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Abstract: Poster Presentations |

THE SLEEPMED INSOMNIA INDEX AND EPWORTH SLEEPINESS SCALE AS OUTCOME MEASURES IN PATIENTS WITH MODERATELY SEVERE OBSTRUCTIVE SLEEP APNEA (OSA) TREATED WITH CONTINUOUS POSITIVE AIRWAY PRESSURE (CPAP) FREE TO VIEW

Richard K. Bogan, MD*; Jo Anne Turner, APRN, BC
Author and Funding Information

SleepMed, Columbia, SC


Chest


Chest. 2007;132(4_MeetingAbstracts):646a. doi:10.1378/chest.132.4_MeetingAbstracts.646a
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Abstract

PURPOSE: To assess excessive daytime sleepiness, insomnia, and compliance in patients with OSA treated with CPAP.

METHODS: 25 adults were studied with a diagnosis of moderately severe obstructive sleep apnea diagnosed with baseline polysomnography (PSG) and followed by in lab CPAP titration study. No patients were evaluated who had any unstable medical or underlying psychiatric disorders. Only those with a respiratory disturbance index (RDI) on ideal clinical CPAP treatment level <10 events per hour and oxygen saturation >85% were included. Scores from SMI and ESS were collected at baseline and office follow-up.

RESULTS: There were 20 males and 5 females (mean age of 53). Means and standard deviations were: baseline RDI 44(28) and nadir oxygen saturation 78(8). CPAP titration data at the ideal CPAP level included the RDI 4(1) and nadir oxygen saturation 90(5). T-tests were significant comparing pre SMI 18/40(7) with post SMI 9/40(7) and pre ESS 12/24(6) with post ESS 7/24(5) demonstrating improvement with CPAP. Cronbach's alpha score finds the SMI to be a reliable measure of sleep continuity with a baseline score of 0.8 and at follow-up of 0.9. The mean number of months at follow-up was 10(6) with 22/25(88%) remaining on CPAP. Despite CPAP 28% (7/25) had ESS scores of 10 or greater and 16% (4/25) had SMI scores of 20 or greater. For the 3/25(12%) who were not using CPAP, one had an ESS score of >10 and none had an SMI score >20. T-tests were not significant when comparing pre and post ESS and SMI scores in those not remaining on CPAP.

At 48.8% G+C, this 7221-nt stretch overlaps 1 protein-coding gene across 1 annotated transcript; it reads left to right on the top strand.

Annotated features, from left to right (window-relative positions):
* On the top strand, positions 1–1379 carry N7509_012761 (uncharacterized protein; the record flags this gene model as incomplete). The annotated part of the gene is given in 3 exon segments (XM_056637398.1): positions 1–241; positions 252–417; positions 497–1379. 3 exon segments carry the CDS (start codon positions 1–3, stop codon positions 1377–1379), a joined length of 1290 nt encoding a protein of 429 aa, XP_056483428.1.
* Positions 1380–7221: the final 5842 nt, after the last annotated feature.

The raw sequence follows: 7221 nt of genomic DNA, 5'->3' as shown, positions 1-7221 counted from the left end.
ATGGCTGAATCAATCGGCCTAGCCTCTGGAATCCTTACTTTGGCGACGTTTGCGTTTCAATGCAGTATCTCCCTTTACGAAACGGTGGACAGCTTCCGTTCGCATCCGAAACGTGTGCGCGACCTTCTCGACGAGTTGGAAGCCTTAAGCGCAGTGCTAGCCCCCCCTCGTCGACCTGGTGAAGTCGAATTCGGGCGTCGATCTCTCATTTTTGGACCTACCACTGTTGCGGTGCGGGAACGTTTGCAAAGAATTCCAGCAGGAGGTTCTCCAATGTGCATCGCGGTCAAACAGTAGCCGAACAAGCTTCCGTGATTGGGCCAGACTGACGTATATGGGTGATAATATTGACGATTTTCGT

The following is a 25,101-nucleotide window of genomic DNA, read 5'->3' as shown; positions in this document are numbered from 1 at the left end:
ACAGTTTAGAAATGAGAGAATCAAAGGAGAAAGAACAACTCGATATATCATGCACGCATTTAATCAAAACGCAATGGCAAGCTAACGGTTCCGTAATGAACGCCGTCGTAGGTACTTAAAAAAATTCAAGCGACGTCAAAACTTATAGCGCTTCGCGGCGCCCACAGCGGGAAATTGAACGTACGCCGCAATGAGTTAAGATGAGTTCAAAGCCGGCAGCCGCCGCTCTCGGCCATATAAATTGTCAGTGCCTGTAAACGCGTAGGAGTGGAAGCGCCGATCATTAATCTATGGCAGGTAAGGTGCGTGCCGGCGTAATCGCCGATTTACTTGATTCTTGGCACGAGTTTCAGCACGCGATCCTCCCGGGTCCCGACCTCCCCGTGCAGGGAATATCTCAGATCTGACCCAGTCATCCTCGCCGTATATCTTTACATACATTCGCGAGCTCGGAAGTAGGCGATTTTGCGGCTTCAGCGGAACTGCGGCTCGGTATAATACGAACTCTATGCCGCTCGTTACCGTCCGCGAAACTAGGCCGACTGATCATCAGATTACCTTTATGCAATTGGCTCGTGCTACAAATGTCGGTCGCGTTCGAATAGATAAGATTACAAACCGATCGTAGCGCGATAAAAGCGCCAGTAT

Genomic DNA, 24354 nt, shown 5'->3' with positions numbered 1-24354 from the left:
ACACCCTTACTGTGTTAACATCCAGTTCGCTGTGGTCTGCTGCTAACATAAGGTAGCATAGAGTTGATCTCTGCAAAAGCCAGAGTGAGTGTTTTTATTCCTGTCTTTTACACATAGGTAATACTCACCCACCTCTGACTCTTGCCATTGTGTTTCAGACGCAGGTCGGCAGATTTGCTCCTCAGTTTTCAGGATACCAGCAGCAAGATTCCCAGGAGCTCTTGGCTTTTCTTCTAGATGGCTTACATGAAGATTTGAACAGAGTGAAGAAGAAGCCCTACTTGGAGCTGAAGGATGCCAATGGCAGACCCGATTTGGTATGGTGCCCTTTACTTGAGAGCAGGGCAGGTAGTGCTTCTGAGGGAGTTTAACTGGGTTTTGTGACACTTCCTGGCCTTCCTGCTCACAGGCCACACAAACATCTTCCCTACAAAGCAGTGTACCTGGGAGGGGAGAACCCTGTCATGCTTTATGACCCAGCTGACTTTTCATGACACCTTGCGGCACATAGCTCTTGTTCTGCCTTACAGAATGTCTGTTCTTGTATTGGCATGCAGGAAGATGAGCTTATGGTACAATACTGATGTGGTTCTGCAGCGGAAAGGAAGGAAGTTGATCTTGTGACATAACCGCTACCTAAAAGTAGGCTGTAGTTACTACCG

CONCLUSION: There was improvement in the SMI and ESS scores after treatment with CPAP. This study supports the reliability of the SMI as a measure of sleep continuity. Patients who continued on CPAP therapy had statistically significant improvement in SMI and ESS scores compared with those not using CPAP at follow-up.

CLINICAL IMPLICATIONS: Patients with OSA present with symptoms of both disrupted sleep and hypersomnolence which are modified by CPAP therapy.

DISCLOSURE: Richard Bogan, No Financial Disclosure Information; No Product/Research Disclosure Information

Wednesday, October 24, 2007

12:30 PM - 2:00 PM


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